I’m a retailer’s demographic nightmare.
My wife has to practically drag me to any kind of shopping experience, the majority of my annual retail activities involve purchasing weekly sustenance at the grocery store, I still wear clothes I bought more than five years ago, the biggest consumer purchase I made in the last two years was a laptop computer (which I hope lasts another two years), and the thought of an “impulse buy” literally makes my blood pressure rise.
Strictly speaking, I just don’t really like buying stuff.
But there have been millions of ‘me’ out there; 30ish men who would rather spend the weekend afternoon on the couch watching a big game than head out to the palaces of consumerism known as the suburban mall. That’s not new. The retail industry has still thrived with this demographic.
It’s a new element that is causing retail executives to scratch their heads and real estate executives to bite their fingernails.
I guess I shouldn’t call it “new.” On-line shopping has been a part of our culture for more than a decade now, but what was once somewhat of a novelty–and a passive threat to certain retailers–has now become a retail force. Members of a young, technology-savvy generation are now spending their hard-earned paychecks and possibly redefining what the future of retail may be.
We only have to look at the recent story of Borders, which filed for bankruptcy in February and announced that it would close 200 of its 642 stores nationwide, as a prime example of how the digital shopping age is changing our environment and the landscape of hundreds of retail centers across the country.
A few months ago, I attended the Chicago Association of Realtors annual forecast event. Joseph Cosenza, vice chairman and a director of The Inland Real Estate Group, Inc., and president, Inland Real Estate Acquisitions, Inc., was candid (as usual) with the audience of real estate professionals.
“How many of you own Kindles?” he asked the crowd. Quite a few hands shot up, not afraid to express their techno-savvy ways.
“I hate Kindles!” he emphatically shot back. “They are killing my book stores.”
A few weeks later, Borders filed for bankruptcy.
I found Mr. Cosenza’s candor somewhat refreshing. In the past, I always thought that real estate executives would acknowledge Internet shopping, but then brush it aside, claiming that the “actual shopping experience” would never leave our culture. They reasoned that we want to visit stores, try things on, and engage all of our sensory capabilities throughout the process. I don’t want to say that they are wrong.
Yes, retail stores will never go away entirely. But to act like the on-line market will not have a major impact on the industry would be borderline arrogant.
The numbers behind Border’s current plight would suggest a changing environment.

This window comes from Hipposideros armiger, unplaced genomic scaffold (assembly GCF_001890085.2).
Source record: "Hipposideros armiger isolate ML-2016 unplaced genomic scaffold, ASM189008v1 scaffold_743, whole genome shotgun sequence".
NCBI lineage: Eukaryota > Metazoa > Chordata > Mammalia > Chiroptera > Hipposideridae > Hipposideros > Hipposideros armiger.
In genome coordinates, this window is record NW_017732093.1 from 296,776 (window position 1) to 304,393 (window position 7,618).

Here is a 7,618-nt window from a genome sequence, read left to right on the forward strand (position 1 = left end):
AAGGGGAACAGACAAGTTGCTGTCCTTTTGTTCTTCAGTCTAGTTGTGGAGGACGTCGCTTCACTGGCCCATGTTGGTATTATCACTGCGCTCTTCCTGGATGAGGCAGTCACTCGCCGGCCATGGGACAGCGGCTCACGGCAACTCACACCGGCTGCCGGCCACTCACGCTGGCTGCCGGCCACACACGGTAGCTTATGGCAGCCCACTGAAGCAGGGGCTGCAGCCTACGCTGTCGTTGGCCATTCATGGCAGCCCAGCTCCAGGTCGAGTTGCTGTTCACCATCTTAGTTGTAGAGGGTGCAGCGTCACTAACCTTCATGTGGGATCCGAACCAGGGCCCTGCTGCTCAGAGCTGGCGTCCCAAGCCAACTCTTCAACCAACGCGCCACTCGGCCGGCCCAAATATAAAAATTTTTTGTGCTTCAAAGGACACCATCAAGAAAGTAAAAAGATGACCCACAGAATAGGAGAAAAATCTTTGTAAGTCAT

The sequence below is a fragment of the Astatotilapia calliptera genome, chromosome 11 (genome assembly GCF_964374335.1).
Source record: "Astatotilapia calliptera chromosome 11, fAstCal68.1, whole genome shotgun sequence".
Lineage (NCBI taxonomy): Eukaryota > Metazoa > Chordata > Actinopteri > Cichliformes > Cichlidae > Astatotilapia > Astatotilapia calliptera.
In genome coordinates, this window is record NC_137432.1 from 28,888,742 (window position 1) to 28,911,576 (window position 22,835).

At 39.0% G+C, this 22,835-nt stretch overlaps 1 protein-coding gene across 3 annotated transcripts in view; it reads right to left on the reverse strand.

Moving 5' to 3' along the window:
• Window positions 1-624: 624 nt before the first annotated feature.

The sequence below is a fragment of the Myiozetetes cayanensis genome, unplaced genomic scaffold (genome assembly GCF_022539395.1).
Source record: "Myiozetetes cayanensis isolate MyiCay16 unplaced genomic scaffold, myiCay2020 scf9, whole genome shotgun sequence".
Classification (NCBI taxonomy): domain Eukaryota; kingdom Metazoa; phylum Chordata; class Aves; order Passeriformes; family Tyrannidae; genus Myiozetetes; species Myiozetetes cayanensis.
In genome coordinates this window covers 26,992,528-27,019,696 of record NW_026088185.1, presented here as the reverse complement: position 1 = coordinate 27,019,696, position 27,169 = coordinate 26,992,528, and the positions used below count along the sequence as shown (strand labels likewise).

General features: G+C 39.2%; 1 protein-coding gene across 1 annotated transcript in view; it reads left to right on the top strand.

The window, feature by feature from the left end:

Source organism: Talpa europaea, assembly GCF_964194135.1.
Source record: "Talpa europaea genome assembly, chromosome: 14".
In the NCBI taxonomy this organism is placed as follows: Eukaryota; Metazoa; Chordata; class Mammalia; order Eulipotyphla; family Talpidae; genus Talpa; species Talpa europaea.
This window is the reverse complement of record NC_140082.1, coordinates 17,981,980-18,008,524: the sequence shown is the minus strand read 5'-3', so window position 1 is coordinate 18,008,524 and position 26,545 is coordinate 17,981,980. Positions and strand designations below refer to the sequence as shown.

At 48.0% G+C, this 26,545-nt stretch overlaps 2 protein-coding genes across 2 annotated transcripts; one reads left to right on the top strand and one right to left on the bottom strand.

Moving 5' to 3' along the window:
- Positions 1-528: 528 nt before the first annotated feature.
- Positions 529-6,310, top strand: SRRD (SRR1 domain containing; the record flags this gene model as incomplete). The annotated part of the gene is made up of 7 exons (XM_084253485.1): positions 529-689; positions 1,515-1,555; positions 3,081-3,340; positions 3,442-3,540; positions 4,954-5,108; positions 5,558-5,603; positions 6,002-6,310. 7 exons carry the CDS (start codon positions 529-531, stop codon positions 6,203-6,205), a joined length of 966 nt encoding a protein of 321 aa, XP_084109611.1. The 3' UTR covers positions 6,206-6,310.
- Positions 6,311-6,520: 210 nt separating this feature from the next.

According to the Association of American Publishers (AAP), in 2009, U.S. book sales were $23.9 billion. That illustrates a 1.8 percent decline from the $24.3 billion book sales in 2008. Obviously, the recession was bad for most businesses and books were no exception…unless of course were in the business of e-books.
Amazon.com has reported that it is now selling more Kindle books than paperback books –115 ebooks for every 100 paperbacks, in the U.S. market.
The report from the AAP also reveals that E-book sales hit $313 million in 2009, an increase of 176.6 percent over 2008. That number surged again in 2010 as Forrester Research reports that Americans spent an estimated $1 billion on e-book downloads for the year.
It pales in comparison to overall amounts, but this is still a very young industry. I personally didn’t know anyone with a Kindle or any e-reader in 2008. Now, I see multiple e-readers on the train every day and we had two given as gifts at our family Christmas celebration last year. My 95-year-old Grandfather now has a Kindle. Things are changing.
Just look at the growth of the on-line music industry.
Traditional album sales have tanked in recent years, but single song downloads have skyrocketed.
Now, a recent report from Ovum, an independent telecom analyst, predicts that digital music revenues could hit $20 billion by 2015 as new subscription-based sites begin to take hold and more streams of revenue are realized.
When was the last time you saw a free standing record store (to steal a line from the Social Network)?
Video stores suffered the same fate as Netflix and Redbox made free standing video store titans Blockbuster and Hollywood Video endangered species.
I think it is fair to say that consumerism is hardly dead, but how we consume may be going through an evolution. Retailers are finding new ways to engage potential shoppers and many are cognizant that it may not be in be in the traditional sticks and bricks environment.
Should retail executives be worried? Not if they are smart and embrace new delivery methods.
Should real estate executives be worried? That could be another story…